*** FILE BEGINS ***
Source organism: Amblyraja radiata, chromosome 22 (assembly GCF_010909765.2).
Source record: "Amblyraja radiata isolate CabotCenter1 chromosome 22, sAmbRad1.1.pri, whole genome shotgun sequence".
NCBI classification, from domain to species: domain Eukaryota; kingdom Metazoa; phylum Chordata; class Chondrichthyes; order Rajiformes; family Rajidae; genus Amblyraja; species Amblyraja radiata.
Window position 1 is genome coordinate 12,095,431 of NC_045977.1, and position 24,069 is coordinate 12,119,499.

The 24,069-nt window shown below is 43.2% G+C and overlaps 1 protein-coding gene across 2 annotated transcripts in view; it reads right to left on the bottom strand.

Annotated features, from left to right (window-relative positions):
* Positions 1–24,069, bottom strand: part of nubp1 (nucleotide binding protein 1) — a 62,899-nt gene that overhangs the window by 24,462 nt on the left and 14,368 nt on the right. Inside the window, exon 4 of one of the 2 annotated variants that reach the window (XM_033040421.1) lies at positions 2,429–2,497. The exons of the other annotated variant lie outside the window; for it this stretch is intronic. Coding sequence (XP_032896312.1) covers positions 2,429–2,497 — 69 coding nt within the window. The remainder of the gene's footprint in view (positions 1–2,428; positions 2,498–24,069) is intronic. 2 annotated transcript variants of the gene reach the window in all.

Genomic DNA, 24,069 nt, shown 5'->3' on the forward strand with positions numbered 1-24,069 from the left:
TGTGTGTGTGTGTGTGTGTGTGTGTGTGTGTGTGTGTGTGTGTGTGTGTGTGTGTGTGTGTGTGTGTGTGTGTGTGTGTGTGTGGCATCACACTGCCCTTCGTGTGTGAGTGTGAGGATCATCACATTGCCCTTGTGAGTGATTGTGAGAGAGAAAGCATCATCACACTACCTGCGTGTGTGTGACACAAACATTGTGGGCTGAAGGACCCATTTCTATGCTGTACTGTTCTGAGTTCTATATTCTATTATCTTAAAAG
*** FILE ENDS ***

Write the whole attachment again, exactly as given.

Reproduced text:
Source organism: Amblyraja radiata, chromosome 22 (assembly GCF_010909765.2).
Source record: "Amblyraja radiata isolate CabotCenter1 chromosome 22, sAmbRad1.1.pri, whole genome shotgun sequence".
NCBI classification, from domain to species: domain Eukaryota; kingdom Metazoa; phylum Chordata; class Chondrichthyes; order Rajiformes; family Rajidae; genus Amblyraja; species Amblyraja radiata.
Window position 1 is genome coordinate 12,095,431 of NC_045977.1, and position 24,069 is coordinate 12,119,499.

The 24,069-nt window shown below is 43.2% G+C and overlaps 1 protein-coding gene across 2 annotated transcripts in view; it reads right to left on the bottom strand.

Annotated features, from left to right (window-relative positions):
* Positions 1–24,069, bottom strand: part of nubp1 (nucleotide binding protein 1) — a 62,899-nt gene that overhangs the window by 24,462 nt on the left and 14,368 nt on the right. Inside the window, exon 4 of one of the 2 annotated variants that reach the window (XM_033040421.1) lies at positions 2,429–2,497. The exons of the other annotated variant lie outside the window; for it this stretch is intronic. Coding sequence (XP_032896312.1) covers positions 2,429–2,497 — 69 coding nt within the window. The remainder of the gene's footprint in view (positions 1–2,428; positions 2,498–24,069) is intronic. 2 annotated transcript variants of the gene reach the window in all.

Genomic DNA, 24,069 nt, shown 5'->3' on the forward strand with positions numbered 1-24,069 from the left:
TGTGTGTGTGTGTGTGTGTGTGTGTGTGTGTGTGTGTGTGTGTGTGTGTGTGTGTGTGTGTGTGTGTGTGTGTGTGTGTGTGTGGCATCACACTGCCCTTCGTGTGTGAGTGTGAGGATCATCACATTGCCCTTGTGAGTGATTGTGAGAGAGAAAGCATCATCACACTACCTGCGTGTGTGTGACACAAACATTGTGGGCTGAAGGACCCATTTCTATGCTGTACTGTTCTGAGTTCTATATTCTATTATCTTAAAAG